Dangers of economic collapse could actually mean more than what meets the eye.
Should we be worried about the disasters which many countries, including our own, are facing? Should the gloomy forecasts and the depressing analyses of what is wrong give us great cause for concern?
Certainly we can hardly escape the bad news. In the past two days, for example, we have been reading of the departure from office of Silvio Berlusconi, Prime Minister of Italy, a departure celebrated by jeering crowds. Similarly, the Greek Prime Minister, George Papandreou, has left office as his country tries to avert financial collapse.
In the United Kingdom, Prime Minister David Cameron warns us of serious threats to our economy as a result of further turmoil in the Eurozone (of which the UK is not part). There were indeed fears that the Eurozone was going to collapse. That has not happened, but many commentators do not look at it with great confidence. The economic problems include such things as high levels of unemployment. With such an outlook, it is inevitable that political disaffection is high.
There are, of course, informed and balanced analysts and commentators who remind us that the collapse of the Eurozone — however much it might be welcomed by the Europhobes — would bring even more disaster, not avert it. InThe Observer, for example, the distinguished columnist Will Hutton tackles the Europhobe approach head on. While accepting the gravity of the state of UK and European economies, he refers to the jingoistic Euro-scepticism of much British commentary — and asserts unequivocally that Britain's interest lies unambiguously in the survival of the euro.
To return to the question that I posed at the beginning of this article: Should we be worried?
Undoubtedly we should, and we are right to find the analyses and forecasts depressing. The signs are that we have not yet seen the worst of the problems, and that the financial experts and commentators do not really have any precise idea about what horrors are to come.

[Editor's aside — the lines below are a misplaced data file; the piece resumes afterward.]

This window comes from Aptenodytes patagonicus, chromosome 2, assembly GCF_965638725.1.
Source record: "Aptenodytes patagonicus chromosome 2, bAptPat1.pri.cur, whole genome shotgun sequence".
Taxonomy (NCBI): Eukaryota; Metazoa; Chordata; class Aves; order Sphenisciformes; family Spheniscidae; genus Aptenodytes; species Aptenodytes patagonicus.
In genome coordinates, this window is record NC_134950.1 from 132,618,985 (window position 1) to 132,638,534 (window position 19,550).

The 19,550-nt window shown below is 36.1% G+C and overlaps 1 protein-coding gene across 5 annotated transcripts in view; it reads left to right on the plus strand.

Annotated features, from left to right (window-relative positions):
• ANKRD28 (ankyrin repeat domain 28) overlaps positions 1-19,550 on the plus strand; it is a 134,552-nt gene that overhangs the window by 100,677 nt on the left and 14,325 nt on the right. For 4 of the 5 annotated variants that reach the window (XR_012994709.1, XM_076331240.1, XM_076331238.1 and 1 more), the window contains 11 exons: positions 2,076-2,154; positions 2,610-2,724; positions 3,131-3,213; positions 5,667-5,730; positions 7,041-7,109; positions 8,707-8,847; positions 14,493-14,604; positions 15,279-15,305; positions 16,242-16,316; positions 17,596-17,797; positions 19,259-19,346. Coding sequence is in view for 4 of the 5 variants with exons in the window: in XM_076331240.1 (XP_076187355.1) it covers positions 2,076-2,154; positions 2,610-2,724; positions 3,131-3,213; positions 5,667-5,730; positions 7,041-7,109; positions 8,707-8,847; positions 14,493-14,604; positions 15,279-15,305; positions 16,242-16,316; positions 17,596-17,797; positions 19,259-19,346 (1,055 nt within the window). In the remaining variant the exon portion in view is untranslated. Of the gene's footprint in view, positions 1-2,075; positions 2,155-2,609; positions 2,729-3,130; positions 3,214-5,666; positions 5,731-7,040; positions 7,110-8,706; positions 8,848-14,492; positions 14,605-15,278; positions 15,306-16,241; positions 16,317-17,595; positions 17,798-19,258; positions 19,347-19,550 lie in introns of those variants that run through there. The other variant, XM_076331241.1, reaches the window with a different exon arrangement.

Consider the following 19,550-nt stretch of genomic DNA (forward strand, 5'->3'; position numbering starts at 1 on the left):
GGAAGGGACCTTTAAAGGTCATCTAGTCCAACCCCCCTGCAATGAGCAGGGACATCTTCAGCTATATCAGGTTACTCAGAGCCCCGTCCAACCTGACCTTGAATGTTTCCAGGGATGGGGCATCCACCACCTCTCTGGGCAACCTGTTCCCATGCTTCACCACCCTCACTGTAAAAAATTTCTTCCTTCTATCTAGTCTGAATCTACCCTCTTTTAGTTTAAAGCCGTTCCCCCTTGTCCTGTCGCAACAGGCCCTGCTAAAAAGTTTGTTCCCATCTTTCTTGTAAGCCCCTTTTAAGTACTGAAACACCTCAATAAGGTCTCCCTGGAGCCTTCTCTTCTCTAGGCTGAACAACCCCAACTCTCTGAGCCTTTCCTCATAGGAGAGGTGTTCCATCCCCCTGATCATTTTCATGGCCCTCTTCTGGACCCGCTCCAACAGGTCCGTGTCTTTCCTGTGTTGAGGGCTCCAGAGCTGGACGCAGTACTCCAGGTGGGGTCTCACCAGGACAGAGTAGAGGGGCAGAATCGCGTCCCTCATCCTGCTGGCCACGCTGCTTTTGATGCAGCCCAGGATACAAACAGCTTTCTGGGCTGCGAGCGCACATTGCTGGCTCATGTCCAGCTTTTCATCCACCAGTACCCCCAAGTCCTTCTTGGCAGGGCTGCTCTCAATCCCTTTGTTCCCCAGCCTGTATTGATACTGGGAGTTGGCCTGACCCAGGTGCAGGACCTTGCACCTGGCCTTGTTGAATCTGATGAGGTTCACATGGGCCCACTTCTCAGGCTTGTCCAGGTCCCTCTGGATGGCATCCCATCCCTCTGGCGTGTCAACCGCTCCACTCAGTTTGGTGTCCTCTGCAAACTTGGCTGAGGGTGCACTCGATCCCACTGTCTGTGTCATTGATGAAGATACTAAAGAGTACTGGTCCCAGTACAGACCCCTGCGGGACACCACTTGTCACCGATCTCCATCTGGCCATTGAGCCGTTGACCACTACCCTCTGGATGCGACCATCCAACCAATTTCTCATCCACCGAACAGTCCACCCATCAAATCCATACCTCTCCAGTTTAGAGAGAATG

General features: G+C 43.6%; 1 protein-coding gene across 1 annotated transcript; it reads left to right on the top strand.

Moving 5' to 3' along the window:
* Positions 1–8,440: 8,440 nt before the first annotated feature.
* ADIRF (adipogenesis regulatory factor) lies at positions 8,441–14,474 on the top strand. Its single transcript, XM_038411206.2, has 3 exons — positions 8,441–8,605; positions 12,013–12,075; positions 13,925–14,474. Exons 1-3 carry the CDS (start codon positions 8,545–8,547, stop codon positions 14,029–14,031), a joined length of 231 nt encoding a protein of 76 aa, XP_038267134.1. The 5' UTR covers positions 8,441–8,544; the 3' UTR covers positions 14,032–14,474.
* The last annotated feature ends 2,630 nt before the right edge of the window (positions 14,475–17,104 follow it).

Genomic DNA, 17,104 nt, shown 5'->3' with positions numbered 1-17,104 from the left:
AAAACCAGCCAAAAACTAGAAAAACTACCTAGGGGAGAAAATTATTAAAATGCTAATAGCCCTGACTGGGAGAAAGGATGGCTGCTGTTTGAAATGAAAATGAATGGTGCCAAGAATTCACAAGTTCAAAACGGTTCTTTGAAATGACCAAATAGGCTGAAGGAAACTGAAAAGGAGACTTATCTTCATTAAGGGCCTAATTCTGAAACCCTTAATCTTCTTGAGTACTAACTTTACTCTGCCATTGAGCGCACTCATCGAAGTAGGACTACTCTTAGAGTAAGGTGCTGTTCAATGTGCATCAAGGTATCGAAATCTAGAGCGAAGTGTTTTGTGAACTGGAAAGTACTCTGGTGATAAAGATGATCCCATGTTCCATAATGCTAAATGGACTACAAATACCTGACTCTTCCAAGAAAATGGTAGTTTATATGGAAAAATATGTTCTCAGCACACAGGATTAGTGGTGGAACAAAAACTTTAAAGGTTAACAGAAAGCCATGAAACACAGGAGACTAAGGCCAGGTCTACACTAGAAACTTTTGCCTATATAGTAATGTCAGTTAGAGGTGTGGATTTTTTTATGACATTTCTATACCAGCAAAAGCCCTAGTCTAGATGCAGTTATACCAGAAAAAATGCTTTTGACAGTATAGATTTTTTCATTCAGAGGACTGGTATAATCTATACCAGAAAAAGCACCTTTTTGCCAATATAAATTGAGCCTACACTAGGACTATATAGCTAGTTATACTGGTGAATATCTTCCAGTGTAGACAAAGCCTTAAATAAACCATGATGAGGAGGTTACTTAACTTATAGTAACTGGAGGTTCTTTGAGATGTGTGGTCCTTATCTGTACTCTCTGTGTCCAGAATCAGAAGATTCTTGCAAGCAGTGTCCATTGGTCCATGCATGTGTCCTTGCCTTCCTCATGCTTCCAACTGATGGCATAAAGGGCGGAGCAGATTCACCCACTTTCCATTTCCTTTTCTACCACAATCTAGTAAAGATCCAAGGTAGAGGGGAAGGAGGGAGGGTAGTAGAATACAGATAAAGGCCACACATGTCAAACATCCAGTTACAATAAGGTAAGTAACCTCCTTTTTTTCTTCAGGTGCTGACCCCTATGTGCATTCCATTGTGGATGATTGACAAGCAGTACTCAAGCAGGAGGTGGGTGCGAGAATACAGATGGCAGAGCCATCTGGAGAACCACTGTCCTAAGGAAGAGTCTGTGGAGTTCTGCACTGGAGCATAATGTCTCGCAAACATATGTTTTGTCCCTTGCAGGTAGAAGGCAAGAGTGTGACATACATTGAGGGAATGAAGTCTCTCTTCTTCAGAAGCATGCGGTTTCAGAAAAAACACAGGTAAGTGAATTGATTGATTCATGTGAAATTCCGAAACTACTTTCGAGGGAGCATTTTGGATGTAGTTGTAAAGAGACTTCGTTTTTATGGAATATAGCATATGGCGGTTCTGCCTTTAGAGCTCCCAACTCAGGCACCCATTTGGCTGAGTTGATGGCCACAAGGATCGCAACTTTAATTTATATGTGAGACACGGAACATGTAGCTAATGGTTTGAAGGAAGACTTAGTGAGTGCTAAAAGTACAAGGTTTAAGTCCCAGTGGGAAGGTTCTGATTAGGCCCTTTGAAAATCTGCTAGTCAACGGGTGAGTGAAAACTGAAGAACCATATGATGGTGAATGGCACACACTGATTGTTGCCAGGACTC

That comment does not reflect any great insight on my part. It is simply a reflection of my interpretation of what the experts are saying and writing, and of course I am manifestly not alone.
One fact that strikes me, as I read, and listen to, the vast quantities of information and commentary on the present crisis, is that very little attempt is made to put it into a wider context. Yes, the problems are serious, and the implications are grave, but how do they compare with other, historical, situations?
The explanation for that is not hard to find; those who are currently in charge, politically and financially, in the UK and the other countries — and those journalists and others who are scrutinising and evaluating the issues — do not have personal historical experience against which to measure the present crisis.
An obvious point of comparison is the second world war. Those of us who lived through it (in my case as a child) were conscious all the time that the dangers that we faced were not dangers of economic collapse (though these were also present) but dangers of life and death. If Hitler had won, Europe in anything like the form in which it did, and still does, exist would have been obliterated.
This was brought home to me this weekend when I, like thousands of others, attended the annual Remembrance Sunday service, to pay tribute to those killed throughout the world (in both world wars). Most of those attending, obviously, were young. For them, the second world war was just a historical event.
Those of us with direct experience and personal memory of what we were marking are able to see later crises, like the current ones, in a much wider perspective. We can put them in context.
This does not of course mean that they are not serious. They most certainly are. The problems facing the Eurozone, and individual countries, including the UK, are huge. The spill-out from them will be great, and will not be limited to Europe. We have every reason for deep concern and anxiety, exacerbated by uncertainty.
Looking at present problems in the wider context, and making comparisons with the dangers which threatened us in the world war, is not an encouragement to underestimate the seriousness of the economic and political turmoil that we face now. It does, however, help us to recognise that there are different orders of danger. That must be a help as we try to reach a balanced judgment.
Bill Kirkman is an Emeritus Fellow of Wolfson College Cambridge, UK. Email him at: email@example.com